Late-season bucks are the survivors—the smartest, most reclusive deer in the woods. To tag one now, you’ll have to work harder than ever to earn it. Here are seven extreme tactics from some of the country’s most diehard deer hunters
They’re still out there—huge bucks lurking in your woods right now. They’re the diehards. They’ve survived this long because they’re the toughest deer to kill. But that’s not the only reason. A lot of guys packed it in weeks ago, because their woodstoves are so nice and warm. Or because their couches swallowed them up. Mostly, though, because tagging one of these winter trophies takes more gumption than some folks had when the season began.
But that’s not you.
You, too, are one of the diehards. You’re going to keep at it until your last tag is filled or the season’s last day closes with you picking icicles from your mustache. And to help you get it done, we asked seven of the whitetail world’s most successful big-buck experts to share their best, most extreme late-season tactics. The final push will not be easy, but the reward will be huge.
Hardcore Hunt No. 1: The Hill Workout
Expert: Jared Schefler Years’ Hunting: 20 Location: Western Wisconsin
Owner and producer of the Whitetail Adrenaline video series, Jared Schefler and his buddies have documented 67 buck kills since 2008. All of the animals were taken during D.I.Y. hunts on public land and roughly half were P&Y-class trophies.
In the bluff country of western Wisconsin and southeastern Minnesota, big, pressured whitetails take refuge on bedding points near the tops of 500- to 600-foot-high ridges. Hiking up one of these hills is a brutal workout, but Schefler and his buddies will make the climb several times a day to fill a late-season tag.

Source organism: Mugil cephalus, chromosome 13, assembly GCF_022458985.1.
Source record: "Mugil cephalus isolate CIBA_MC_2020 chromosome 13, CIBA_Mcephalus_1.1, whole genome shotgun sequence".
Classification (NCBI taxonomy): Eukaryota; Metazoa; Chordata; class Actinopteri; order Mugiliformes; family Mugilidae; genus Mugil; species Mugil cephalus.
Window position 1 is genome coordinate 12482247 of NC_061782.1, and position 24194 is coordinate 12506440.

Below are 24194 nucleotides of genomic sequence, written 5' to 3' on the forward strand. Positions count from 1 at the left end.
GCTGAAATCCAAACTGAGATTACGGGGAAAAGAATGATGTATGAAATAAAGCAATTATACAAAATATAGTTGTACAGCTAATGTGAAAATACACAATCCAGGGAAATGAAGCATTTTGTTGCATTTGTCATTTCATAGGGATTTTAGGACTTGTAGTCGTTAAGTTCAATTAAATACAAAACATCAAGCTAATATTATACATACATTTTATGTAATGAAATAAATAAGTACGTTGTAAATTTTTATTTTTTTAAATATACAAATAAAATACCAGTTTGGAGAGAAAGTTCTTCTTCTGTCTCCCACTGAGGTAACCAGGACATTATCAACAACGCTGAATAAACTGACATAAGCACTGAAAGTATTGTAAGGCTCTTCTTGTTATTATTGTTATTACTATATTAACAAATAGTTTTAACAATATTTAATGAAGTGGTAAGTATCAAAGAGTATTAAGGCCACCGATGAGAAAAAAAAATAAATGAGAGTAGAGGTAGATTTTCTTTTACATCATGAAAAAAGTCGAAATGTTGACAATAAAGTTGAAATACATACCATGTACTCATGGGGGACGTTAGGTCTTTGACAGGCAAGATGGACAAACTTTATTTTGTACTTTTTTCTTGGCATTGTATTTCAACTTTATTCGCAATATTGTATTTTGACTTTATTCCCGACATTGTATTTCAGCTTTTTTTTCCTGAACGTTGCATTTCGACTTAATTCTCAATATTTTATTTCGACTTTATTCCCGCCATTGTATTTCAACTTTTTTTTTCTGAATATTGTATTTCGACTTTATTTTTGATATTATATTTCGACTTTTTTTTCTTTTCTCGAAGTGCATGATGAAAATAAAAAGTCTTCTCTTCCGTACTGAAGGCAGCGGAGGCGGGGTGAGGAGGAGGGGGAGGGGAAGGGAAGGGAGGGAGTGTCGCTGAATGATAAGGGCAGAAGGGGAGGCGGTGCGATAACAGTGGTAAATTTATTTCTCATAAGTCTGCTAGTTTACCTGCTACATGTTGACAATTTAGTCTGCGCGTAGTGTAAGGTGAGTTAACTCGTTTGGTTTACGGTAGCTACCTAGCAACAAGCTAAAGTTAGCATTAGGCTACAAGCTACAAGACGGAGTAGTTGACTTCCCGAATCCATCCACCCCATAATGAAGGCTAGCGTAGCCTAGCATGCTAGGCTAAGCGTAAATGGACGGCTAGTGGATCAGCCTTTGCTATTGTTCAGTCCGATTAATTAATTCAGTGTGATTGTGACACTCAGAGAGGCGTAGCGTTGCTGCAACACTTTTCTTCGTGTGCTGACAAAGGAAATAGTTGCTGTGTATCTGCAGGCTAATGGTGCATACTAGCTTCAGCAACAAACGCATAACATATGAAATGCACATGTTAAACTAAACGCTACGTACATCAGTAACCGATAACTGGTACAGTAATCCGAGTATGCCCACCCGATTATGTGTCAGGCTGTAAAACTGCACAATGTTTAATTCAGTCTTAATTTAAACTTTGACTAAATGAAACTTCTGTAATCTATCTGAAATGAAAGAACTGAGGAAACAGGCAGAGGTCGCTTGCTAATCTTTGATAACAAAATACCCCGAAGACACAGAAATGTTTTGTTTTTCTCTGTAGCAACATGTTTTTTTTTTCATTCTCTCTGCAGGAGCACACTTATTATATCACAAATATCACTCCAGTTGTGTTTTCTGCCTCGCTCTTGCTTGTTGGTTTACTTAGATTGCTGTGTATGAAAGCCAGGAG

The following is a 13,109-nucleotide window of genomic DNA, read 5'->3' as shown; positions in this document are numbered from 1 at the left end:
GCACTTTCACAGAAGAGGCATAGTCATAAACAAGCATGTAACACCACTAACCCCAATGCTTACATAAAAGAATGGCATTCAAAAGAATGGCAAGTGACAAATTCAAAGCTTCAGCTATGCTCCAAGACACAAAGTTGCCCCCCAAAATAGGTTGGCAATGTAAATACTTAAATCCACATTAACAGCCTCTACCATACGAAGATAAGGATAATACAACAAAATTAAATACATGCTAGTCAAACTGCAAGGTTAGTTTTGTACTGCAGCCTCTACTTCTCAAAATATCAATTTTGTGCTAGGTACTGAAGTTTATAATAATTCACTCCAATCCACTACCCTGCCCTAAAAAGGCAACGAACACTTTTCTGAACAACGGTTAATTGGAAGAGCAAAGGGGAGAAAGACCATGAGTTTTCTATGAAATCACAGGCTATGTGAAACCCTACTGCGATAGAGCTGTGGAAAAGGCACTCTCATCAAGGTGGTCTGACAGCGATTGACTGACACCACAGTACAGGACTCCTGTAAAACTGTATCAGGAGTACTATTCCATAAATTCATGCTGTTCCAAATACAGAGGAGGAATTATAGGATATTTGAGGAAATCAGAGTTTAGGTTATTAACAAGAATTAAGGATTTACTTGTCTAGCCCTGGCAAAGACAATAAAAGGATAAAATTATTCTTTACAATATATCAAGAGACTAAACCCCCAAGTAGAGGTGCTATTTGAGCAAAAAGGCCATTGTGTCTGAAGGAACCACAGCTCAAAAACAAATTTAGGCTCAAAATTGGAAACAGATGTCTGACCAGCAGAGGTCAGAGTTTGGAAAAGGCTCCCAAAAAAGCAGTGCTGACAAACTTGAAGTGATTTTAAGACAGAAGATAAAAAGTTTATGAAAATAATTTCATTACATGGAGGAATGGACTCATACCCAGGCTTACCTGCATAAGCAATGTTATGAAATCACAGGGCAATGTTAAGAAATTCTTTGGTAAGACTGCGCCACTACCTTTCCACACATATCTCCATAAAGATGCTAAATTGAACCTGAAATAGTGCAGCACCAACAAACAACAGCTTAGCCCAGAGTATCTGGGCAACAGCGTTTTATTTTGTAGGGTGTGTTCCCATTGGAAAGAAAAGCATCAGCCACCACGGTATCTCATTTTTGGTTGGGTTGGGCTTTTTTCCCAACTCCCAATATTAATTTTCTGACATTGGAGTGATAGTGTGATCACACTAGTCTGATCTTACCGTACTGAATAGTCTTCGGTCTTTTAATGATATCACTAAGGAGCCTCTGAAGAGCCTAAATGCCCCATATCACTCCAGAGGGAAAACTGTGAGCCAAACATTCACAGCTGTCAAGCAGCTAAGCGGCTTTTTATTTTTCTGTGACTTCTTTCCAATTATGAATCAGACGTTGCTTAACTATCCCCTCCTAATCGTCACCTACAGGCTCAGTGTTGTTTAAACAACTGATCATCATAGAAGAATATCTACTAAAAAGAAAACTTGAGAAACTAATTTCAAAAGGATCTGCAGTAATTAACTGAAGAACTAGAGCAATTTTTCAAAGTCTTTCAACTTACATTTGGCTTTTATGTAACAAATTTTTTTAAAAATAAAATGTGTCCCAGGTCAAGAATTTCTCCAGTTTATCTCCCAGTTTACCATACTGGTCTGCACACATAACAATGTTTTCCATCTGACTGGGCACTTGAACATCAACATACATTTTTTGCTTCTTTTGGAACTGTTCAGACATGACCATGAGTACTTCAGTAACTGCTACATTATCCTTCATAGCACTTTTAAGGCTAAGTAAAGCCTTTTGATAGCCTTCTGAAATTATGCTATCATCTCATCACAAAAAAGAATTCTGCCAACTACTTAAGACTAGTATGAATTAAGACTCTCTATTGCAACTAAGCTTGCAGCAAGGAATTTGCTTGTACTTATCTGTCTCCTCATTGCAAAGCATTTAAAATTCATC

Schefler’s favorite tactic now is a two-man drive that he and his crew perfected on a particular bedding ridge with a sharp dogleg. “If there was a big buck there,” Schefler says, “he’d bed just off the edge of the slope where the ridge made that bend.”
When a buck bedded in a spot like this feels pressure, he’ll usually bomb down toward the valley floor. “We had to figure a way to keep him from doing that. So the driver starts at the bottom and climbs slowly and quietly, just to the upwind side of the buck.” About halfway up, the driver tosses a large rock down to the bottom, which makes a racket. “That makes the buck think there’s something down there he doesn’t want to encounter.”
Meanwhile, the poster has climbed up the opposite slope and silently taken position along the ridgetop, down- or crosswind of the buck. When the driver reaches the top, he snaps a twig or rustles the leaves. “Now the driver has the buck’s attention, but the sound of that rock is still in the deer’s head.” As the driver works toward him, the buck sneaks away by going along the ridgetop—and walks right to the poster. “The first four years we did that drive, we killed three bucks.”